1955 and 57: with Hank Mobley, Horace Silver, Art Blakey — and Carlos ‘Patato’ Valdes on the first four.
With the almightily beloved jazz standard. Stevie nicked the horn riff for Don’t You Worry ‘Bout A Thing (and Steely Dan helped themselves of course… and Madlib). The great pianist in between bands in 1963-4, with Joe Henderson and Carmell Jones. Monumental hard bop; a key Blue Note.
Three unmissable Shorters: Speak No Evil, Schizophrenia (for Tom Thumb)... and this, Adam’s Apple, with Herbie Hancock, Reggie Workman and Joe Chambers in 1966. A rocking title track, a hard blues, some tasty bossa, and the first time out for Footprints.
With Freddie Hubbard, Sam Rivers, Andrew Hill, Richard Davis and Joe Chambers.
With Joe Henderson, Duke Pearson, Bobby Hutcherson. The title-track is lengthily, meltingly gorgeous.
From 1963: Jimmy Smith (organ), Stanley Turrentine (tenor sax), Kenny Burrell (guitar), Donald Bailey (drums).
1964 masterwork with Freddie Hubbard, Herbie, Elvin Jones and Ron Carter, tersely melding avant, modal and bop. ‘Wild flowers and strange, dimly-seen shapes… I was thinking of things like witch burnings, too.’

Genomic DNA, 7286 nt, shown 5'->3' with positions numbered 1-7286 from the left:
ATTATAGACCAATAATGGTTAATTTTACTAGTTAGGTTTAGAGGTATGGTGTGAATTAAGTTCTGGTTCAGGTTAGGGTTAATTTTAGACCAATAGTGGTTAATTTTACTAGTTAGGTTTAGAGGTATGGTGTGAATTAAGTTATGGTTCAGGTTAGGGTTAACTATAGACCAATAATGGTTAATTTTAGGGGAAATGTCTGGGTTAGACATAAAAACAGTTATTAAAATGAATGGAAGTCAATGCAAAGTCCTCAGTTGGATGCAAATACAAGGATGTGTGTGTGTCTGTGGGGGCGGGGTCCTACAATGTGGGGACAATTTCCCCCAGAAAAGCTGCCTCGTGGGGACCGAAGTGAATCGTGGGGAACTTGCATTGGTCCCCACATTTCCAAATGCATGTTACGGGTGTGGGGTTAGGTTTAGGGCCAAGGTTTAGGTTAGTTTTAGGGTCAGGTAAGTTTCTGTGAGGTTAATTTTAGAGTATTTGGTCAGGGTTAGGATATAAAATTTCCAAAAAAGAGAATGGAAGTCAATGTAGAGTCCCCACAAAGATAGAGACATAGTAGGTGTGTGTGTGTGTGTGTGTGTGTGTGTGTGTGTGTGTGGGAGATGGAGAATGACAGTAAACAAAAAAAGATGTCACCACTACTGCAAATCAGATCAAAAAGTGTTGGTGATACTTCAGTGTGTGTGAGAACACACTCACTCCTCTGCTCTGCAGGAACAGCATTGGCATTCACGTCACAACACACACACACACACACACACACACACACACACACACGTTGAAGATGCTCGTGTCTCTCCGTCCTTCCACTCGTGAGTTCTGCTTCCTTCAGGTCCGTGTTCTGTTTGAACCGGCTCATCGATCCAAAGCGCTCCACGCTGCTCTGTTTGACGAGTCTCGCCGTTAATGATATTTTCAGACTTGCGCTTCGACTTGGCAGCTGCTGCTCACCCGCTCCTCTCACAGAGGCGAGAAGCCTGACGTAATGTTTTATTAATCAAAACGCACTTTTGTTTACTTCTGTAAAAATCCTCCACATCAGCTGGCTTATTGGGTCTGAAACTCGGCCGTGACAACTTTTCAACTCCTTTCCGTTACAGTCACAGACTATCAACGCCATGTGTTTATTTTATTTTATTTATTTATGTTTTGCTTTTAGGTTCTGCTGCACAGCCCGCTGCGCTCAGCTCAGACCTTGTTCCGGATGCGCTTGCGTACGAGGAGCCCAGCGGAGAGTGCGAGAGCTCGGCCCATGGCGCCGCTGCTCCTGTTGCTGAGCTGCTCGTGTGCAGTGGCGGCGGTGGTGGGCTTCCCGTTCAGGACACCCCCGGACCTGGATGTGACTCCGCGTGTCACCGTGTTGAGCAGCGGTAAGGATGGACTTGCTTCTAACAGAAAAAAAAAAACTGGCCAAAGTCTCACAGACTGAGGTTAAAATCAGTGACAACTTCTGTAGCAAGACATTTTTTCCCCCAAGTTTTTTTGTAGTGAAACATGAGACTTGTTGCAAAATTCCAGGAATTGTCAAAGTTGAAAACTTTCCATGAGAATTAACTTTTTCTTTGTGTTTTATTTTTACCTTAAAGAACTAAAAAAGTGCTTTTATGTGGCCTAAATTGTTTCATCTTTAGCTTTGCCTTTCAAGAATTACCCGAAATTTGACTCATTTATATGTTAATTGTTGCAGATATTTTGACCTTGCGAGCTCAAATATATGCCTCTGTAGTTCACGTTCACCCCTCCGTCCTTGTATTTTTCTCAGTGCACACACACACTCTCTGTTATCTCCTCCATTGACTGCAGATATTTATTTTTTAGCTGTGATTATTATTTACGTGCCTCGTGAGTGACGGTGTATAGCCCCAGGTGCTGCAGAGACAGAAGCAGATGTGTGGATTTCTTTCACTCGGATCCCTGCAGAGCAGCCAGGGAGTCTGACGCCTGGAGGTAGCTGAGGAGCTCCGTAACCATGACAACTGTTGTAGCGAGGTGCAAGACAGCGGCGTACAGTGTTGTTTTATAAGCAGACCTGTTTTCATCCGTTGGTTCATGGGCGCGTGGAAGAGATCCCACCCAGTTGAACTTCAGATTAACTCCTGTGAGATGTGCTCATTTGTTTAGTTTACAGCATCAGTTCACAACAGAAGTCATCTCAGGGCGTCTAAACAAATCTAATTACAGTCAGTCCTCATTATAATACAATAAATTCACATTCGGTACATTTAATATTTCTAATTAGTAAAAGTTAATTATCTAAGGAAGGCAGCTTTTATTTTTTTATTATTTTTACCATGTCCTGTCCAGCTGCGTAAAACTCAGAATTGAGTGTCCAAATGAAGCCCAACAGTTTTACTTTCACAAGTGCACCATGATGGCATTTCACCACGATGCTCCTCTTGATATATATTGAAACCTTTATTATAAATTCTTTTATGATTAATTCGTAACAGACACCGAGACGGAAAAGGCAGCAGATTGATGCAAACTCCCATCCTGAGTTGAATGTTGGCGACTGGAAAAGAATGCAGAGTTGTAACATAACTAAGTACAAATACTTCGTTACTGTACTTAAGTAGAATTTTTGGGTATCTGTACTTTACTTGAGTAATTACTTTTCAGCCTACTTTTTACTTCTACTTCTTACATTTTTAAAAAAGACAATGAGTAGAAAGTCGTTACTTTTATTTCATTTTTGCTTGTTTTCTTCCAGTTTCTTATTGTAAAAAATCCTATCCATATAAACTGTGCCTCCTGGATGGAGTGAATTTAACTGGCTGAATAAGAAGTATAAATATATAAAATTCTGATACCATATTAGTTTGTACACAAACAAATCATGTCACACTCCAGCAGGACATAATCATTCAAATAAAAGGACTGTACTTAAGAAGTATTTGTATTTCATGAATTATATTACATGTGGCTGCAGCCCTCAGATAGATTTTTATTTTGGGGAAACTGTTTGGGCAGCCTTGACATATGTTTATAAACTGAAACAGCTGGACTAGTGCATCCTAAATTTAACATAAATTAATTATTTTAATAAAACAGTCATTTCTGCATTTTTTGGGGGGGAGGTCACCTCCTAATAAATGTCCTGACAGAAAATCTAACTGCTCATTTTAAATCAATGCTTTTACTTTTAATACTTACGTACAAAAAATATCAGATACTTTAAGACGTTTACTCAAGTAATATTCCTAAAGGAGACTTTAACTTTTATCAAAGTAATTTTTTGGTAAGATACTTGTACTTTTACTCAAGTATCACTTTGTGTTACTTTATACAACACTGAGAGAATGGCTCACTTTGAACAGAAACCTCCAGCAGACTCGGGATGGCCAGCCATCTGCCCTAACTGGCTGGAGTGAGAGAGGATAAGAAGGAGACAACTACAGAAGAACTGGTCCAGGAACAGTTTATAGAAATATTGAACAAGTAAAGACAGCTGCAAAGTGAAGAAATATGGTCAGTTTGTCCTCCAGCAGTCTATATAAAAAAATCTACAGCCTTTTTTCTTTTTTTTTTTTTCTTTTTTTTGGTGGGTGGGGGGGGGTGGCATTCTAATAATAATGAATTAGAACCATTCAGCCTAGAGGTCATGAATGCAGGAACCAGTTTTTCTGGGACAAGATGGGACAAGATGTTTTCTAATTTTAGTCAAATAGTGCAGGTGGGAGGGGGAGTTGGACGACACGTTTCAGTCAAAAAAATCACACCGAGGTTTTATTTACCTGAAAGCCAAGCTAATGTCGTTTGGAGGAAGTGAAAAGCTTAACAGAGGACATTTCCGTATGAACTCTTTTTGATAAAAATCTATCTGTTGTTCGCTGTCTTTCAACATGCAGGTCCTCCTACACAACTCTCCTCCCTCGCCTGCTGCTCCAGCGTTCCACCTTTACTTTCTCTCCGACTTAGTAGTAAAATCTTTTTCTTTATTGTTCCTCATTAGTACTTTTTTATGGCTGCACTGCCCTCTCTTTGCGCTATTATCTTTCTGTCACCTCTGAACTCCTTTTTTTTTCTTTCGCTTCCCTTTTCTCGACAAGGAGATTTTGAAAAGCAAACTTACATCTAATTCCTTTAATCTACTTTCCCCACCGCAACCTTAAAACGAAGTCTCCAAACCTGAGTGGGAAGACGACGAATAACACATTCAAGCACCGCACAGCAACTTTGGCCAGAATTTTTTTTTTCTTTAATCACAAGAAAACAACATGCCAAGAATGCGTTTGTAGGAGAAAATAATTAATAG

Hard-blowing bop classic from 1958, when Trane was with Monk. A crack sextet rounded out by the richly soulful trombone of youngster Curtis Fuller. Next up, Giant Steps.
Another five-star, stone classic. Check his bass clarinet scorching into the Monk tribute, to start. Fire! The rhythm section — Anthony Williams and Richard Davis, Stravinsky’s favourite bassist — is stupendous.
Steeped in the new thing — especially JC — but pulsating, intent and sparking with a restless, propulsive creativity bound for Jimi Hendrix, Carlos Santana, Bitches-Brew Miles and co, in just a few years time.
Banging, key Messengers. Blakey is a polyrhythmic blaze; Shorter is vicious. Hubbard bows out of the line-up with a passionate tribute to the Congress of Racial Equality.